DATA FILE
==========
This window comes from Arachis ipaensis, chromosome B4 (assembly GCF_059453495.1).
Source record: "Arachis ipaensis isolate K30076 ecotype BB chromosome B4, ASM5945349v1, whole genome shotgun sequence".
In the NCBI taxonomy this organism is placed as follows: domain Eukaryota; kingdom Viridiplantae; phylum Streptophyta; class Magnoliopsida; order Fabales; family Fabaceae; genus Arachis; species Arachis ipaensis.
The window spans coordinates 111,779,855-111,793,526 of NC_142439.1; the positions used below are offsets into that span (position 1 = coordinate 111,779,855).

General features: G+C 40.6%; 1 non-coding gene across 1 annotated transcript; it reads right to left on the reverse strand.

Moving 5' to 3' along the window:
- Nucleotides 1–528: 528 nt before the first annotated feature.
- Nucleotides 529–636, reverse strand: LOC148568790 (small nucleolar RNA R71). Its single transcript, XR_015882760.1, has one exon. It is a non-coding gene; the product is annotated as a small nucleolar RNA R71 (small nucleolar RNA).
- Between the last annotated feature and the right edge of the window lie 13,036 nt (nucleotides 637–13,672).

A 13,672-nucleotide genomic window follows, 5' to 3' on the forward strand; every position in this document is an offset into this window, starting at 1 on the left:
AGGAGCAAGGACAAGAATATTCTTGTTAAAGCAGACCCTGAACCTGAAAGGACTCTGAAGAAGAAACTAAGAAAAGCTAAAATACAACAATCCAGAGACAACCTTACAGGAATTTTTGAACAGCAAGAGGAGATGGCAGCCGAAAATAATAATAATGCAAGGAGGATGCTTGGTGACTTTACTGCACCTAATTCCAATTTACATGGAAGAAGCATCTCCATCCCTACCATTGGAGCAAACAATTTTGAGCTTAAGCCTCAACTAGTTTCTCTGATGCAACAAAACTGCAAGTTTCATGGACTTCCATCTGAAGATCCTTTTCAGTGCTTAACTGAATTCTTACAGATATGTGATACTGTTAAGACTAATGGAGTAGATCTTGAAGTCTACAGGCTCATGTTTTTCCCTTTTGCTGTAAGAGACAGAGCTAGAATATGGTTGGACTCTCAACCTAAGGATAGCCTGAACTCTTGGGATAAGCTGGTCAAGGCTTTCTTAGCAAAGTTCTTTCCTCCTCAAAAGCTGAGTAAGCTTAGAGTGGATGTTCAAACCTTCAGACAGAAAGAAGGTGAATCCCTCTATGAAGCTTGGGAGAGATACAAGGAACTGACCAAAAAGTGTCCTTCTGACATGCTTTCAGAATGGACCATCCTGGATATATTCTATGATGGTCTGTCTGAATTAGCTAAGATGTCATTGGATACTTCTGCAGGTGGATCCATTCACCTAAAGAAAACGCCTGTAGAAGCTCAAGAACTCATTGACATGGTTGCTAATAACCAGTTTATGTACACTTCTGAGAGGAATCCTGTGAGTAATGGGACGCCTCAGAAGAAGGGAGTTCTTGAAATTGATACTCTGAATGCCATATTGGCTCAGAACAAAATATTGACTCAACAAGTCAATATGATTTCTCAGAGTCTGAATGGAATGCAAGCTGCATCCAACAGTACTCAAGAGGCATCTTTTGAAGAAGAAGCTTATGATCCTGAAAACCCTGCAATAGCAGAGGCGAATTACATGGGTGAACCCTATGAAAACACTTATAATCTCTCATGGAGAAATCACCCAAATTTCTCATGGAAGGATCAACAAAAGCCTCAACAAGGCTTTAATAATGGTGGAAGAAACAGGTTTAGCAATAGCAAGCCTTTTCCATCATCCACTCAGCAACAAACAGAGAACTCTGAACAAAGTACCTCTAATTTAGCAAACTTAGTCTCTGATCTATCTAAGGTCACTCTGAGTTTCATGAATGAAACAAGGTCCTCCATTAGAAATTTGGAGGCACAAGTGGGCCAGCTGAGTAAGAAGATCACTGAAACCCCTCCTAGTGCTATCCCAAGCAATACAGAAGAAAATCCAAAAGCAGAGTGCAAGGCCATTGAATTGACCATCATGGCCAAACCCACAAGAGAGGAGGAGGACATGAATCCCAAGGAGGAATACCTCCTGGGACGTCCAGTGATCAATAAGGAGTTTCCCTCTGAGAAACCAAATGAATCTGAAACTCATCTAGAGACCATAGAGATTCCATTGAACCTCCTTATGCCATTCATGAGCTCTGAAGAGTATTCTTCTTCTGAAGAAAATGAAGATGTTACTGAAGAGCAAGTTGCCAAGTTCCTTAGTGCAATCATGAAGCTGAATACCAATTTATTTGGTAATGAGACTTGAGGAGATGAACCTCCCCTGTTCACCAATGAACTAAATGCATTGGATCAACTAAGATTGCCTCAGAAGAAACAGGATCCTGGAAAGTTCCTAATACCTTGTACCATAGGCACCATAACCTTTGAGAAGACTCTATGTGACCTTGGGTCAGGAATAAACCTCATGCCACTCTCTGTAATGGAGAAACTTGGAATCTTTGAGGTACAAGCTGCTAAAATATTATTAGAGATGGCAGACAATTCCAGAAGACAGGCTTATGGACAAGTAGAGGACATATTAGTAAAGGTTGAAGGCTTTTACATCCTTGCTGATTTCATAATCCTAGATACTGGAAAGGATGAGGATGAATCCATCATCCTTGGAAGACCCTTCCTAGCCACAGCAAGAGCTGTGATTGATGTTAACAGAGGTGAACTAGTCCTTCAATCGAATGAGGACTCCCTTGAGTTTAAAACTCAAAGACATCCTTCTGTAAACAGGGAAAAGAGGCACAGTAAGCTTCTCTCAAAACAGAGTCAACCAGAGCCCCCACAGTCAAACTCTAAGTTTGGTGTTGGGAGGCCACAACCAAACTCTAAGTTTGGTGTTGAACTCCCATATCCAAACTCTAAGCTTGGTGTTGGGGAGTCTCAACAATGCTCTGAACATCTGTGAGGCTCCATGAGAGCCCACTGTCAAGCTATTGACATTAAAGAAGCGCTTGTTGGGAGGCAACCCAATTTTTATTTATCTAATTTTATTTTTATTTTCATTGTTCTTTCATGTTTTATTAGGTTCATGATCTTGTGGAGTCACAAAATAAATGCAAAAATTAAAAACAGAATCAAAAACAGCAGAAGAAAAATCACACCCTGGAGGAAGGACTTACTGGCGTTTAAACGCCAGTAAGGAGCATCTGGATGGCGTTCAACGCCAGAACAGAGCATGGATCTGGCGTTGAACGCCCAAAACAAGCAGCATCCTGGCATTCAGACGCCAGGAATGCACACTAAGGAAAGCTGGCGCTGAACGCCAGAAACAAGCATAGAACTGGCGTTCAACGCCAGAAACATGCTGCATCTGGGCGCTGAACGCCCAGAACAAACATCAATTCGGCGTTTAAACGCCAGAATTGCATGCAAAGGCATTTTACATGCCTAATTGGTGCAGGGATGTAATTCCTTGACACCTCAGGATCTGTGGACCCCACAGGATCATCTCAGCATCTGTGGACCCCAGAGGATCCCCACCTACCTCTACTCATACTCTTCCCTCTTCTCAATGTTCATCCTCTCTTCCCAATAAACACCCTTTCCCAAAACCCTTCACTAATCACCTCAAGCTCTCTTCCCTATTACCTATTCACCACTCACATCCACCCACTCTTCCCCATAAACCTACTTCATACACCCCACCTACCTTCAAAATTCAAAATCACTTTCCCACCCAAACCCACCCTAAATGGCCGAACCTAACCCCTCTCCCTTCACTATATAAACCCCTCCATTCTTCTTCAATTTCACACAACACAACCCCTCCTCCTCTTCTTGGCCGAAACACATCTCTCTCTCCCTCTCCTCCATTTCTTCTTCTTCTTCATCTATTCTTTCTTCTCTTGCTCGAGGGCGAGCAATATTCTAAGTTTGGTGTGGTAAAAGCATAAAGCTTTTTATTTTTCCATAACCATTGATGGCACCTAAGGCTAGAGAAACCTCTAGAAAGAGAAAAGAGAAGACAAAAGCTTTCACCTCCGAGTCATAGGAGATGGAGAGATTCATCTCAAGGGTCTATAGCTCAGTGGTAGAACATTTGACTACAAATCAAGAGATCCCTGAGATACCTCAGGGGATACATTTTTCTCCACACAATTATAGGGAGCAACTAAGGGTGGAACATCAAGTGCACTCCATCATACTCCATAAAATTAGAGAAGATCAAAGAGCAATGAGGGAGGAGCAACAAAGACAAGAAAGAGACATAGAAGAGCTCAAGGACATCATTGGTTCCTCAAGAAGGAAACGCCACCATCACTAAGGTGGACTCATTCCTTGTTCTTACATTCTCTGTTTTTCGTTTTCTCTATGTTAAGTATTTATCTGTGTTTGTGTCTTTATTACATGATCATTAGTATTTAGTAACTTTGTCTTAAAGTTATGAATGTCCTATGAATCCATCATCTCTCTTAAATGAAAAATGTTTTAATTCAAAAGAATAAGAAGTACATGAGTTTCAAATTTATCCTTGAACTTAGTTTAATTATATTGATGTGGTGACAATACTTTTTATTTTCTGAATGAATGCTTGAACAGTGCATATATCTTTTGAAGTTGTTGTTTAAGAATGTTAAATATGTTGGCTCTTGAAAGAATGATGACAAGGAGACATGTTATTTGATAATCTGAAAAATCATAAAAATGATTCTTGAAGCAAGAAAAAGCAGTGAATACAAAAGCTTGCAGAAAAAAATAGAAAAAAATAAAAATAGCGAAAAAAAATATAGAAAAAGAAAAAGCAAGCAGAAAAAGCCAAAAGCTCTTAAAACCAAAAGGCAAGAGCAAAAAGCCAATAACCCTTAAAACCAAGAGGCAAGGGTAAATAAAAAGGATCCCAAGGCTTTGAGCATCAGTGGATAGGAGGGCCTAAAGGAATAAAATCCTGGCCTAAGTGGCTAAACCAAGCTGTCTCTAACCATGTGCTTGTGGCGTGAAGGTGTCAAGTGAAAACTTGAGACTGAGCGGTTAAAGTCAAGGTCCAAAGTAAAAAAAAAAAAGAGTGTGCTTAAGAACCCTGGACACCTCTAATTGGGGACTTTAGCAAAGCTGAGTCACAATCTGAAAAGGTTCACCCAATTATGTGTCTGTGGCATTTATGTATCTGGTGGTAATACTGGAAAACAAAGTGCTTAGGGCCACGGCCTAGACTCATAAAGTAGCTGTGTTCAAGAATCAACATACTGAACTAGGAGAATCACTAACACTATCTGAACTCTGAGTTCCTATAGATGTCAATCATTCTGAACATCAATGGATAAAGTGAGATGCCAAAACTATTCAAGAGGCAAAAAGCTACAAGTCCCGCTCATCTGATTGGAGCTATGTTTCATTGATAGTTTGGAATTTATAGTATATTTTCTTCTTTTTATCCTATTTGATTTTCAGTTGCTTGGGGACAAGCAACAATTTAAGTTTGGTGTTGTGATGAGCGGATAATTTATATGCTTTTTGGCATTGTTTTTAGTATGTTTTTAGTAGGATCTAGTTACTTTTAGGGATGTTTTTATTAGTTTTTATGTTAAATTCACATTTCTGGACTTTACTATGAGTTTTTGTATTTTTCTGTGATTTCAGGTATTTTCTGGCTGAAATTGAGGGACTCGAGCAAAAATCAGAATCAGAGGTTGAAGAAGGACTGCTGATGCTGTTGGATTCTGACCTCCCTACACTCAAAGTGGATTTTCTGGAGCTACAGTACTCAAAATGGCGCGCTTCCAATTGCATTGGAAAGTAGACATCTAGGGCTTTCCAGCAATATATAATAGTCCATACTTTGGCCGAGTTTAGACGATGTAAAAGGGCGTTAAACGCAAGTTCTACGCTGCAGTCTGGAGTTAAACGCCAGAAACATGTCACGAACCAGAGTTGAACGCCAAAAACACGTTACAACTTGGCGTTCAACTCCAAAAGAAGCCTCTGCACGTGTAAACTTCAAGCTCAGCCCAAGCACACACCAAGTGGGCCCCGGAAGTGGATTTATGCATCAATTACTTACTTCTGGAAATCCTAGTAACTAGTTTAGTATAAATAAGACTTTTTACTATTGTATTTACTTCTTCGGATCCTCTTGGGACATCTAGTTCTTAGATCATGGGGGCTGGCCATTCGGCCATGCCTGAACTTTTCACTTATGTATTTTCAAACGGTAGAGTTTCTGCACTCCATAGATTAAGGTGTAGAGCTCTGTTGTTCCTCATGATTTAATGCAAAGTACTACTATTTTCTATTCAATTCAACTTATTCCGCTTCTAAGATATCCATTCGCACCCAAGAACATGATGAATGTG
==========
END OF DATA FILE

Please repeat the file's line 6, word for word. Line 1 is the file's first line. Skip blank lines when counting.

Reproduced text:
Moving 5' to 3' along the window: